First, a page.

Jan 11th - Flagstaff and Sunset Crater Volcano National Monument, AZ
Today marked the halfway point in our trip. We had not yet gone as far south as we have planned, with that trip to be made on the 12th, yet our time out experiencing darkness has begun to wane. Acknowledging this, I am urged to live in the moment. Be here now. Be spontaneous.
Driving south from Grace’s home just north of the Arizona-Utah border, we set out on a perfectly clear and sunny day. As we have been traveling south, I have noticed how the Sun and the Moon have continued to move higher and higher in the sky. Day time temperatures have begun to reach the high 40s, tanning our skin and warming our bones.
Our destination was Flagstaff, AZ – the “World’s first international dark sky city.” Home to breweries like Dark Skies Brewing Co., Flagstaff and its community are all about protecting naturally dark skies against light pollution for several reasons. Their Evolving Standards for street lighting details the following:
“To remain one of the premiere astronomic sites in the world, to properly recognize preservation of naturally dark night skies as a persistent expression of community values, to acknowledge the ecological and human health benefits of the natural light-dark cycle, and to better-utilize a critical economic and tourism attractant, the region must implement evolving standards that proactively address problems associated with increased artificial light, air pollution, illuminated signage, and development - both adjacent to major scientific instruments and within the region.”
This is a mission than began in 1958 with the implementation of Ordinance 400, a law banning the use of searchlights within city limits to keep skies dark for the established Lowell Observatory. More on Flagstaff’s history protecting dark night skies can be found at FlagstaffDarkSkies.org, put together by the city’s Dark Sky Coalition.
Driving around the city at night, I saw the conscious efforts to protect dark skies in abundance. Fully shielded low-pressure sodium lights of a darker orange than most were the primary form of street lighting I saw. These lights were even placed within downtown Flagstaff’s restaurant and bar hub, providing an ample amount of lighting for any nighttime activities without the obnoxious glare from cool LEDs or unshielded lights. Further efforts are being made to continue to test new and developing street lighting technologies in hopes of continuing to reduce the city’s already low output of light pollution.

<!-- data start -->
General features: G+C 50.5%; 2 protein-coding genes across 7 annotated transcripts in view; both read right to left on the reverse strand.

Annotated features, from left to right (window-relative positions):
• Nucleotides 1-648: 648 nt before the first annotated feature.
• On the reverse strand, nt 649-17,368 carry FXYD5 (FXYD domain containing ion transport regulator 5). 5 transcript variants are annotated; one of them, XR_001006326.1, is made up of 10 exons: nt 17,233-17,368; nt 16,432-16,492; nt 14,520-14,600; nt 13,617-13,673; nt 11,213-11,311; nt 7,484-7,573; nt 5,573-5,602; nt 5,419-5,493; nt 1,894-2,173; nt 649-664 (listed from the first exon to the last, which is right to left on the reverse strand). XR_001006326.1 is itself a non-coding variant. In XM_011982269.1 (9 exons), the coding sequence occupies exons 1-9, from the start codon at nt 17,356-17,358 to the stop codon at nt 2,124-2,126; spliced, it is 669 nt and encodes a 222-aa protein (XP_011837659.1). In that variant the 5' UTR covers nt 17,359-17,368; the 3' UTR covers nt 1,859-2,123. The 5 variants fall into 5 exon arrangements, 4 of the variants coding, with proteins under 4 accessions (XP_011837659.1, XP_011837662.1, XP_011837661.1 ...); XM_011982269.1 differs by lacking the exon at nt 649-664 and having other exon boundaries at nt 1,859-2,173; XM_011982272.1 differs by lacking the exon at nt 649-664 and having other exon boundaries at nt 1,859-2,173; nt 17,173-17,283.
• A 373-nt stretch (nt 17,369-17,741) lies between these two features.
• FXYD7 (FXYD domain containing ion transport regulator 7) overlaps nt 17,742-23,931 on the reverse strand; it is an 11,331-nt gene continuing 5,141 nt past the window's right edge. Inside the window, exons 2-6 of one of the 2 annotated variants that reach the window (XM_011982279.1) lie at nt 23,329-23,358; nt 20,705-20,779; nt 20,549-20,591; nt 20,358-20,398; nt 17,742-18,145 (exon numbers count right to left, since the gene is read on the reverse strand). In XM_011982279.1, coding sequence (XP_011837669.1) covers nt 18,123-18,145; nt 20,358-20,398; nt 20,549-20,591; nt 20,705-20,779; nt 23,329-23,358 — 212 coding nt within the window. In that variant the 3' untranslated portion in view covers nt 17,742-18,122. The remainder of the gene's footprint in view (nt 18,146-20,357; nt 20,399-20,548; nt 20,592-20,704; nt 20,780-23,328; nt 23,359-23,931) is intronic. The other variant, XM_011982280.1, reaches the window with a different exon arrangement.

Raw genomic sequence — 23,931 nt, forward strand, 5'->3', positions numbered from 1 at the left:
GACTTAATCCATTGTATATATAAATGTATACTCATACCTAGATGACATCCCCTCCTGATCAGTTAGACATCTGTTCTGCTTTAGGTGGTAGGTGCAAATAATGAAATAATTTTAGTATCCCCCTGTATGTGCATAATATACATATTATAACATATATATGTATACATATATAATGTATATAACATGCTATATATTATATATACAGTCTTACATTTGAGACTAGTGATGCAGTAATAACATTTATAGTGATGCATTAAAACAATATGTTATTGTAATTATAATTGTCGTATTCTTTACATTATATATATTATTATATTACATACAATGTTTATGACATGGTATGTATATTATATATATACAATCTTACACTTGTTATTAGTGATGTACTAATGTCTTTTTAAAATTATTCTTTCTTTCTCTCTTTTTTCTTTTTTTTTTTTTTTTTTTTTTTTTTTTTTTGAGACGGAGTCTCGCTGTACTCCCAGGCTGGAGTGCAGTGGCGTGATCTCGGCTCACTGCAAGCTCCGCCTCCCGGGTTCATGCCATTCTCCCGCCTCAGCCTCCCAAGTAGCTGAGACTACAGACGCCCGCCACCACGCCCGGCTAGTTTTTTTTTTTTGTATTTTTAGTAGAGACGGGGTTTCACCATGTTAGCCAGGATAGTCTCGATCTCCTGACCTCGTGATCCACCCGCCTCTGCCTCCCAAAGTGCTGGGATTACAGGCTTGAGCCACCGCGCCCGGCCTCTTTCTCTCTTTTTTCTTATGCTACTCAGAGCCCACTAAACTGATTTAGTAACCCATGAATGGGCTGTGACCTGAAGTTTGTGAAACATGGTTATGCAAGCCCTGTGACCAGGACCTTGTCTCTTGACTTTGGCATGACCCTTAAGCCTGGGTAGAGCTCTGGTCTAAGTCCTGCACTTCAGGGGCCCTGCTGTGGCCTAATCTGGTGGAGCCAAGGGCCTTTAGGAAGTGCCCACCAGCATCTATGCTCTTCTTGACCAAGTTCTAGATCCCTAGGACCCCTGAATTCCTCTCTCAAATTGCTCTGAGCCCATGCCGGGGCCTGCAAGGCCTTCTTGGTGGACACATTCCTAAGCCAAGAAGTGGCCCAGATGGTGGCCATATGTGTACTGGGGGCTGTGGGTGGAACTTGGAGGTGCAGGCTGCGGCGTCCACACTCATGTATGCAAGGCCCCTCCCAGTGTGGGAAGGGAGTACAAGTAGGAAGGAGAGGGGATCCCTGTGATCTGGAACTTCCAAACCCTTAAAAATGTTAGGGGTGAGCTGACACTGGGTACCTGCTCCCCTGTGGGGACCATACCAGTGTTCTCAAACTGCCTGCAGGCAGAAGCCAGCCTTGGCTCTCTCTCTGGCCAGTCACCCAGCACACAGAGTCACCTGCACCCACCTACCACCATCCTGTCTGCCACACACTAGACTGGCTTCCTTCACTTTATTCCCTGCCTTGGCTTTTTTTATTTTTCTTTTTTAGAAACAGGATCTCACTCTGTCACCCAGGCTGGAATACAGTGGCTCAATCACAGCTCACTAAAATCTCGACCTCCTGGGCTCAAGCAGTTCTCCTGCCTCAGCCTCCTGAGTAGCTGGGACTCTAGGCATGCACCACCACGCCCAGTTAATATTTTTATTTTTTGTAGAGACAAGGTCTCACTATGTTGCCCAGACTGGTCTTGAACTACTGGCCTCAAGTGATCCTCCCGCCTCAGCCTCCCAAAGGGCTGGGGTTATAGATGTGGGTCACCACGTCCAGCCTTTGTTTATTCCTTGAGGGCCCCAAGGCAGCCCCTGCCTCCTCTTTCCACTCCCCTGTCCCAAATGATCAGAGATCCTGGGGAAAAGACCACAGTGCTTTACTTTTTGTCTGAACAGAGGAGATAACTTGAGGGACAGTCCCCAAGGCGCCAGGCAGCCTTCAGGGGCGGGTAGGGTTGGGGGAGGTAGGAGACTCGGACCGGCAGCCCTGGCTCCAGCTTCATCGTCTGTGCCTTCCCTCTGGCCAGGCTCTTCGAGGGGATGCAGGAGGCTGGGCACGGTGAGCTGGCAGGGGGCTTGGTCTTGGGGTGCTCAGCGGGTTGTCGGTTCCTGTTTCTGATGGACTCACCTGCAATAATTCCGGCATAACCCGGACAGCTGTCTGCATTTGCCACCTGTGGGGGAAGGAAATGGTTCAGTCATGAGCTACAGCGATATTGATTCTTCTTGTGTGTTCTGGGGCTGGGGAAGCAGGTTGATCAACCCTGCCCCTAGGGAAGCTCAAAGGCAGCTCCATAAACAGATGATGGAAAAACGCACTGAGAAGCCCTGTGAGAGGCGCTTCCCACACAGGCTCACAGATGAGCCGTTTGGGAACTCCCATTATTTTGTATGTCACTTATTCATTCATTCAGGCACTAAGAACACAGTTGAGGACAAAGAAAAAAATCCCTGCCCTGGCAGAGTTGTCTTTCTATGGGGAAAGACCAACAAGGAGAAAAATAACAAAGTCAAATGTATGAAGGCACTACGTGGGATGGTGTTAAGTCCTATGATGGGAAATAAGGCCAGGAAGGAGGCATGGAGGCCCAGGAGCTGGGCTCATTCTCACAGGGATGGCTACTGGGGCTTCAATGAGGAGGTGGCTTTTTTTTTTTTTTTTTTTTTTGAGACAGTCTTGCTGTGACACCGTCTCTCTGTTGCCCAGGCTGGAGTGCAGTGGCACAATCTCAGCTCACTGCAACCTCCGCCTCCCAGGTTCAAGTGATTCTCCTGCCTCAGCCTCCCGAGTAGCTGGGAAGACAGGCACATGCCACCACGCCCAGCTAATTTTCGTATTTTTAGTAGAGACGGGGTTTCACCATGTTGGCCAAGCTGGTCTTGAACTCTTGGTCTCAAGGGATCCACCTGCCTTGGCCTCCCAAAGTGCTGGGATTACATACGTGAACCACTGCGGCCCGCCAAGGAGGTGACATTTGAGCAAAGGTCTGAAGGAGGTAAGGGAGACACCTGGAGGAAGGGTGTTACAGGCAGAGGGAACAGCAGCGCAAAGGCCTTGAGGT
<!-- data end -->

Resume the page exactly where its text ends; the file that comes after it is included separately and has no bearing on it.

What I didn’t expect walking around Flagstaff at night, though was delighted to feel, was a deep sense of safety and coziness that came under these dark orange lights, with subtle and warm white lighting here and there for aesthetic purposes. It was refreshing to not be under a spotlight.
The other perk for being a dark sky city is that any nearby park or monument becomes a dark sky location. The three nearest to Flagstaff are Walnut Canyon national monument, Sunset Crater Volcano national monument, and Wupatki national monument. After dinner, we drove only eight miles from downtown to reach Walnut Canyon, but sadly the monument was closed. So, we headed for the next nearest, Sunset Crater Volcano.
The drive there took us through a forest of kind I have never known. Pines broke the stretches of plains, intermixed with shrubs, cacti, and tall grasses. There were also expanses of golden grasslands standing tall on a still night. When we arrived at Sunset Crater Volcano, we drove along just such a field. Mountains pockmarked with pines and covered in snow served as a breathtaking backdrop.
The moon was now 73 percent illuminated, but because of how dark these skies were, not only could the brightest stars still be seen, but thousands of others as well. The biggest change this caused was the total illumination of the landscape. The moon was bright enough now to make the night look like day through a monochrome filter.
Natural sky brightening like this was of once important to note, for it made travel or hunting easier at night (Gawboy and Morton), but frankly it continues to provide great lighting, especially for those going on walks or runs after the sun has set or bike commuters in rural towns. Observing the cycles of the moon for such reasons should make a comeback for the practical purposes lighting at night serves, though this way from a natural source.
This area was chosen as a hub for astronomy because of its consistently clear nights, and we got to experience just that – the only downside being that the nights are very cold. Now that we were used to somewhat warmer temperatures compared to our home in Minnesota, this was a bit of a shock. At 15°F, we shivered as we watched the stars, still no less grateful for the chance to be where we are, doing what we’re doing.